A refugee has set herself on fire at an Australian detention camp on the island of Nauru. Australia's government blamed activists for "encouraging" such behavior in order to make it to the mainland.
A 21-year-old Somali refugee was flown 4,500 kilometers (2,800 miles) from a detention center on the Pacific island of Nauru to the Australian city of Brisbane after lighting herself on fire, officials said on Tuesday.
"She remains in a critical condition and all efforts are being made to meet her medical needs. We can only hope for the best possible outcome," Australian Immigration Minister Peter Dutton said in a statement. He said that the woman was receiving "the utmost care, treatment and consideration."
"It is of grave concern that this person would resort to such an extreme act of self-harm."
A spokesman for the Refugee Action Coalition avtivist organization, Ian Rintoul, said that in November the woman had suffered serious head injuries in the detention center on Nauru and had been flown to Brisbane for treatment.
The woman was flown back to Nauru last week from a Brisbane immigration detention center.
"She was on 24-hour mental health watch because of a number of attempts at suicide inside the Brisbane Immigration Transit Accommodation," Rintoul said. "It raises particular questions about the duty of care."
The incident comes just days after an Iranian refugee also set himself on fire in Nauru during a visit by United Nations representatives. Nauru government officials said his actions were an apparent protest over Australia's strict asylum laws.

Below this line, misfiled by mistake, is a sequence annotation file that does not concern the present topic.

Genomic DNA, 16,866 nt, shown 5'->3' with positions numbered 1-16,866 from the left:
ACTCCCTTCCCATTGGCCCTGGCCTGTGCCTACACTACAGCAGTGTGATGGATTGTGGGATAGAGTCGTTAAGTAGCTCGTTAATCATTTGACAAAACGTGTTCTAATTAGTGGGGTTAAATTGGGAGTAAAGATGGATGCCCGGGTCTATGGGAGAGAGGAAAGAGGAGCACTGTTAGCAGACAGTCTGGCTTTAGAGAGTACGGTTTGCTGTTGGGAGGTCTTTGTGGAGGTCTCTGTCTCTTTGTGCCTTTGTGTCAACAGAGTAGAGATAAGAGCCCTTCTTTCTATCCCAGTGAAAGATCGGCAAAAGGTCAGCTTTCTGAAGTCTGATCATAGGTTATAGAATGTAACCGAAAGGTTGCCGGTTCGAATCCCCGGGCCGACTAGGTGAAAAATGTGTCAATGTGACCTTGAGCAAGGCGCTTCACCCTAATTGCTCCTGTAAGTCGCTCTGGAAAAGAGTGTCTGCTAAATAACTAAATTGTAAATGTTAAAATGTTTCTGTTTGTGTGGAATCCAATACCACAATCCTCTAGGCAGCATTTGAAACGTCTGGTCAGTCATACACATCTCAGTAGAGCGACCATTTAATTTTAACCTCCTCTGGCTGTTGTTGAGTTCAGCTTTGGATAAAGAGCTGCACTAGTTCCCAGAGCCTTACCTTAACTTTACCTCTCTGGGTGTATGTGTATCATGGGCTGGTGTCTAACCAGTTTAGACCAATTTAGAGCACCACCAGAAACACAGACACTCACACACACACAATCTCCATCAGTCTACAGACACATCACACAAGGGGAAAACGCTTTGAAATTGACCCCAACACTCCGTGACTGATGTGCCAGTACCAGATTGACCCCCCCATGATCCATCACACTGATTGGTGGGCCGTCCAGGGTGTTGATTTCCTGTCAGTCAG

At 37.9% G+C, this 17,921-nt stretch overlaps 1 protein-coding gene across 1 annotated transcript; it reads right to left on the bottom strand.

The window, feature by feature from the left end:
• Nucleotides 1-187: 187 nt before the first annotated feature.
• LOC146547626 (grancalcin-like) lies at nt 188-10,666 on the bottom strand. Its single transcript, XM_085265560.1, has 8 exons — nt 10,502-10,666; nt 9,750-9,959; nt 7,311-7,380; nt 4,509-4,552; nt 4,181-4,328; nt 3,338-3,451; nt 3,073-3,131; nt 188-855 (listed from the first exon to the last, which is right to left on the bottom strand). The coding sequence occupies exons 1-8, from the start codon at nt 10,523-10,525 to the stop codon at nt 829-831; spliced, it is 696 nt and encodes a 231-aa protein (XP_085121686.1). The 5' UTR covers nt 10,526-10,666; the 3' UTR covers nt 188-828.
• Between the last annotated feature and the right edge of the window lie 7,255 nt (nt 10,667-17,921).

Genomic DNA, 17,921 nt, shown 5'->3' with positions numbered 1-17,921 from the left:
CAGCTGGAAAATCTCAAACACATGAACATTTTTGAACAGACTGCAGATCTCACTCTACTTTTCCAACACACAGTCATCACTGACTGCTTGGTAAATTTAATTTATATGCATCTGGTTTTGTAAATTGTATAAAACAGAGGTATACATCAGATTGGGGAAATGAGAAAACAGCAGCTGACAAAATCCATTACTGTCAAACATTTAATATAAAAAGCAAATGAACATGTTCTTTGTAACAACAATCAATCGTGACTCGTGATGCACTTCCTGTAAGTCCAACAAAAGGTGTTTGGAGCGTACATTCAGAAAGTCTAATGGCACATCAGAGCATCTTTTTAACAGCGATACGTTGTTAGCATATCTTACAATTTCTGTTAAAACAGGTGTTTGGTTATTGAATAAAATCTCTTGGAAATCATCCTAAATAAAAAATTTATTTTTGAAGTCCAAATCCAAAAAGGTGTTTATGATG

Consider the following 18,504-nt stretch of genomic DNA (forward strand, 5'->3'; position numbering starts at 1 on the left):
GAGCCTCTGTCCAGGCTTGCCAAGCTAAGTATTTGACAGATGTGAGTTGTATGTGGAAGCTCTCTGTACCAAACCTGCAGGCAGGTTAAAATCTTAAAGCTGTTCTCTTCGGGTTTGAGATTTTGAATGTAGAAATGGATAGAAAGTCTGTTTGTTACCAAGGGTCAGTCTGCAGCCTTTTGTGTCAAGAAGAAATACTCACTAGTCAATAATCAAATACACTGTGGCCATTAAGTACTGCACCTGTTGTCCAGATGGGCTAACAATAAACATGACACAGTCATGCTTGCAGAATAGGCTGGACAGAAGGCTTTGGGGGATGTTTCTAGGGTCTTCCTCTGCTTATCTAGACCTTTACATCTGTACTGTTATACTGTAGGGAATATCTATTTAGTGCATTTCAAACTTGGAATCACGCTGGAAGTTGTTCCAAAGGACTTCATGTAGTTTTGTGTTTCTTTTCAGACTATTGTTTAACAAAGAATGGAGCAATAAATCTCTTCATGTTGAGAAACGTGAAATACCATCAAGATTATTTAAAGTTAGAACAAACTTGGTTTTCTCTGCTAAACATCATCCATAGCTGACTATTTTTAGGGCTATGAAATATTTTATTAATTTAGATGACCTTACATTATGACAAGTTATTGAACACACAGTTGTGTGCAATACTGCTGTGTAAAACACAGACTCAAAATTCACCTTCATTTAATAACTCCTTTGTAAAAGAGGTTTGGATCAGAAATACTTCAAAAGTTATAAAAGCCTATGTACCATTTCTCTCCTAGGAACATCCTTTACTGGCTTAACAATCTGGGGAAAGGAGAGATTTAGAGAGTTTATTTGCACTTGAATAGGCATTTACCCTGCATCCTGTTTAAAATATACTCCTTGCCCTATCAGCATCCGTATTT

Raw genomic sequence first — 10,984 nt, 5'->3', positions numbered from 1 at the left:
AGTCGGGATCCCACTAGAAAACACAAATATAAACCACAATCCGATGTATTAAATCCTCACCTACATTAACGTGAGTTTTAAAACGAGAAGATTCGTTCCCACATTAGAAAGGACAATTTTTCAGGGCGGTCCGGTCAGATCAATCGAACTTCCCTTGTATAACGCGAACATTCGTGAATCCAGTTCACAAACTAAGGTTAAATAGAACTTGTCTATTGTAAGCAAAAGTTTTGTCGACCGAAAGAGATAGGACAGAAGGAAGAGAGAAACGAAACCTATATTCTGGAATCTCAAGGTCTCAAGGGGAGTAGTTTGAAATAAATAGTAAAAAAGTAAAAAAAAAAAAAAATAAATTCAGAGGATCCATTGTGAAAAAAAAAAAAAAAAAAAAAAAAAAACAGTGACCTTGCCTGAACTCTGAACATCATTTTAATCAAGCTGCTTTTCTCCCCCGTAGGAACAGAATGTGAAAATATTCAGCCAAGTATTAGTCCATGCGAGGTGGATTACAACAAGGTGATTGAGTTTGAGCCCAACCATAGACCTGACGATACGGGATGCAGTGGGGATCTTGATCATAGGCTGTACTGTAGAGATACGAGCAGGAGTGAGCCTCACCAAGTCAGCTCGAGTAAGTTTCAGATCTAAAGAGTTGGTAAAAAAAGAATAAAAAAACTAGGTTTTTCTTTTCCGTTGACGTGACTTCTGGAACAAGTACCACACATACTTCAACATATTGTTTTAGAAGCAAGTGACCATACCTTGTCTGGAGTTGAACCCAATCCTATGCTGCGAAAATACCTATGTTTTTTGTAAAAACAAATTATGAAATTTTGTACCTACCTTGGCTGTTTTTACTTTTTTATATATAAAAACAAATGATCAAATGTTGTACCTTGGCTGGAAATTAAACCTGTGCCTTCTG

Although the 23-year-old man was airlifted to Australia to treat his severe burns, he died on Friday.
Activists 'encouraging' self-harm, minister says
Dutton acknowledged on Tuesday that there had been a rise in cases of self-harm in the Nauru camps but accused refugee activists of giving the asylum seekers false hope that such acts could increase their chances of one day being settled in Australia.
He said some advocates were "encouraging" refugees to "engage in behaviors they believe will pressure the Government to bring them to Australia."
"The recent behaviors in Nauru are not protests against living conditions. They aren't protests against health care, they aren't protests against the lack of financial support," Dutton added.
He said that Australia's government did not intend to bend on its controversial asylum-seeking policies, stressing that, "no action... will cause the government to deviate from its course"
"We are not going to allow people to drown at sea again," Dutton told reporters in Canberra.
Under Australia's current immigration policy, asylum seekers intercepted trying to reach Australia are sent to immigration camps thousands of kilometers away from the Australian mainland.
Nauru currently "hosts" 700 people, according to Dutton.
The Papua New Guinea government last ordered the closure of a similar camp on Manus Island, which holds about 850 people, after its Supreme Court ruled the facility unlawful.
rs/msh (AP, AFP, dpa, Reuters)